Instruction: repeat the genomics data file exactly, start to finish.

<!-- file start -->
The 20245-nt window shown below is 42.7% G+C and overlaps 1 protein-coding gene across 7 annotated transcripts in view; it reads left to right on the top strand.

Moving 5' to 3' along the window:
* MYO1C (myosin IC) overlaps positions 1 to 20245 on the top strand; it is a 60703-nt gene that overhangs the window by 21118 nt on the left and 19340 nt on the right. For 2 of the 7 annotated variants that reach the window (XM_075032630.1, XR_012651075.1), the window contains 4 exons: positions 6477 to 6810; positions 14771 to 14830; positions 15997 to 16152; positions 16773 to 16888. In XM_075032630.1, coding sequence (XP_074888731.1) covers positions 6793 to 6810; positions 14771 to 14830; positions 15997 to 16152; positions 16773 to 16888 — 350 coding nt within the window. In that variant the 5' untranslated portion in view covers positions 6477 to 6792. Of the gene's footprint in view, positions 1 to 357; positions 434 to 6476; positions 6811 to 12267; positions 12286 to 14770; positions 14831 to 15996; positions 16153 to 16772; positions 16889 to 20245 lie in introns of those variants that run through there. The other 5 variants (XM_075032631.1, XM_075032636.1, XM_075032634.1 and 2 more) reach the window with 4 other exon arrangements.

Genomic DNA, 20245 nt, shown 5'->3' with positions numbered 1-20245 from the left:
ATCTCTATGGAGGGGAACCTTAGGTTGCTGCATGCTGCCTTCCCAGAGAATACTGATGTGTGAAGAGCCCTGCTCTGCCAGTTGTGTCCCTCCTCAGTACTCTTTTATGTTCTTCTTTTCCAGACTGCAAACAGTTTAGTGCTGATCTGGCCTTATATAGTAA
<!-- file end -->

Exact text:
The 20245-nt window shown below is 42.7% G+C and overlaps 1 protein-coding gene across 7 annotated transcripts in view; it reads left to right on the top strand.

Moving 5' to 3' along the window:
* MYO1C (myosin IC) overlaps positions 1 to 20245 on the top strand; it is a 60703-nt gene that overhangs the window by 21118 nt on the left and 19340 nt on the right. For 2 of the 7 annotated variants that reach the window (XM_075032630.1, XR_012651075.1), the window contains 4 exons: positions 6477 to 6810; positions 14771 to 14830; positions 15997 to 16152; positions 16773 to 16888. In XM_075032630.1, coding sequence (XP_074888731.1) covers positions 6793 to 6810; positions 14771 to 14830; positions 15997 to 16152; positions 16773 to 16888 — 350 coding nt within the window. In that variant the 5' untranslated portion in view covers positions 6477 to 6792. Of the gene's footprint in view, positions 1 to 357; positions 434 to 6476; positions 6811 to 12267; positions 12286 to 14770; positions 14831 to 15996; positions 16153 to 16772; positions 16889 to 20245 lie in introns of those variants that run through there. The other 5 variants (XM_075032631.1, XM_075032636.1, XM_075032634.1 and 2 more) reach the window with 4 other exon arrangements.

Genomic DNA, 20245 nt, shown 5'->3' with positions numbered 1-20245 from the left:
ATCTCTATGGAGGGGAACCTTAGGTTGCTGCATGCTGCCTTCCCAGAGAATACTGATGTGTGAAGAGCCCTGCTCTGCCAGTTGTGTCCCTCCTCAGTACTCTTTTATGTTCTTCTTTTCCAGACTGCAAACAGTTTAGTGCTGATCTGGCCTTATATAGTAA